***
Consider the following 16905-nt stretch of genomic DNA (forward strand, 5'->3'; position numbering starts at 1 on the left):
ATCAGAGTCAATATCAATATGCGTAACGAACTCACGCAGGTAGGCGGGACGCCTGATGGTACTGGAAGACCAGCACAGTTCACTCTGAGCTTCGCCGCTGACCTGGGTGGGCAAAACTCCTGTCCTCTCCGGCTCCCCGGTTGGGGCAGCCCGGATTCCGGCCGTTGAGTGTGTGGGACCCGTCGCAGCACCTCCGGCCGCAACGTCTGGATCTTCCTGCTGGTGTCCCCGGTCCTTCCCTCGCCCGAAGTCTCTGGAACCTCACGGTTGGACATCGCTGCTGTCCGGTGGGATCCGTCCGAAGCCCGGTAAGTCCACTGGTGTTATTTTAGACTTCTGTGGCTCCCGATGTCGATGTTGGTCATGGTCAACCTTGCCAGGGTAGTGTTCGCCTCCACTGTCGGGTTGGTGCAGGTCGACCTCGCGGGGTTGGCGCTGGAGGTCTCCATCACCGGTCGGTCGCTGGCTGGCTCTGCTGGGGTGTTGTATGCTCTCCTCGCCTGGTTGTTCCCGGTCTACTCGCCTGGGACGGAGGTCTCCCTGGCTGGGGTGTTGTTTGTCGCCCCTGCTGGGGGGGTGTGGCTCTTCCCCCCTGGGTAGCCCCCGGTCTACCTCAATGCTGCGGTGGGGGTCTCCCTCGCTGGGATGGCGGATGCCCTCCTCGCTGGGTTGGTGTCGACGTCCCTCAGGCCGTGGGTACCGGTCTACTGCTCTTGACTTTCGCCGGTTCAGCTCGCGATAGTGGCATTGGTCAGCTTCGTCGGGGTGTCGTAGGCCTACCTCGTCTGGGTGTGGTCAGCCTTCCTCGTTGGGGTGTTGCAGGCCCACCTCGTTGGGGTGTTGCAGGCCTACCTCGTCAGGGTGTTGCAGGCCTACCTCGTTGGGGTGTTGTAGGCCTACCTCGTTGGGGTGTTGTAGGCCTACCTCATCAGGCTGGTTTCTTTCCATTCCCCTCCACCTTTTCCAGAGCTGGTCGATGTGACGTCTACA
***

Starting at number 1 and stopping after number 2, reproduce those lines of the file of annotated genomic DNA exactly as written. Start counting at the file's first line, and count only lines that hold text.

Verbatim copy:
Consider the following 16905-nt stretch of genomic DNA (forward strand, 5'->3'; position numbering starts at 1 on the left):
ATCAGAGTCAATATCAATATGCGTAACGAACTCACGCAGGTAGGCGGGACGCCTGATGGTACTGGAAGACCAGCACAGTTCACTCTGAGCTTCGCCGCTGACCTGGGTGGGCAAAACTCCTGTCCTCTCCGGCTCCCCGGTTGGGGCAGCCCGGATTCCGGCCGTTGAGTGTGTGGGACCCGTCGCAGCACCTCCGGCCGCAACGTCTGGATCTTCCTGCTGGTGTCCCCGGTCCTTCCCTCGCCCGAAGTCTCTGGAACCTCACGGTTGGACATCGCTGCTGTCCGGTGGGATCCGTCCGAAGCCCGGTAAGTCCACTGGTGTTATTTTAGACTTCTGTGGCTCCCGATGTCGATGTTGGTCATGGTCAACCTTGCCAGGGTAGTGTTCGCCTCCACTGTCGGGTTGGTGCAGGTCGACCTCGCGGGGTTGGCGCTGGAGGTCTCCATCACCGGTCGGTCGCTGGCTGGCTCTGCTGGGGTGTTGTATGCTCTCCTCGCCTGGTTGTTCCCGGTCTACTCGCCTGGGACGGAGGTCTCCCTGGCTGGGGTGTTGTTTGTCGCCCCTGCTGGGGGGGTGTGGCTCTTCCCCCCTGGGTAGCCCCCGGTCTACCTCAATGCTGCGGTGGGGGTCTCCCTCGCTGGGATGGCGGATGCCCTCCTCGCTGGGTTGGTGTCGACGTCCCTCAGGCCGTGGGTACCGGTCTACTGCTCTTGACTTTCGCCGGTTCAGCTCGCGATAGTGGCATTGGTCAGCTTCGTCGGGGTGTCGTAGGCCTACCTCGTCTGGGTGTGGTCAGCCTTCCTCGTTGGGGTGTTGCAGGCCCACCTCGTTGGGGTGTTGCAGGCCTACCTCGTCAGGGTGTTGCAGGCCTACCTCGTTGGGGTGTTGTAGGCCTACCTCGTTGGGGTGTTGTAGGCCTACCTCATCAGGCTGGTTTCTTTCCATTCCCCTCCACCTTTTCCAGAGCTGGTCGATGTGACGTCTACA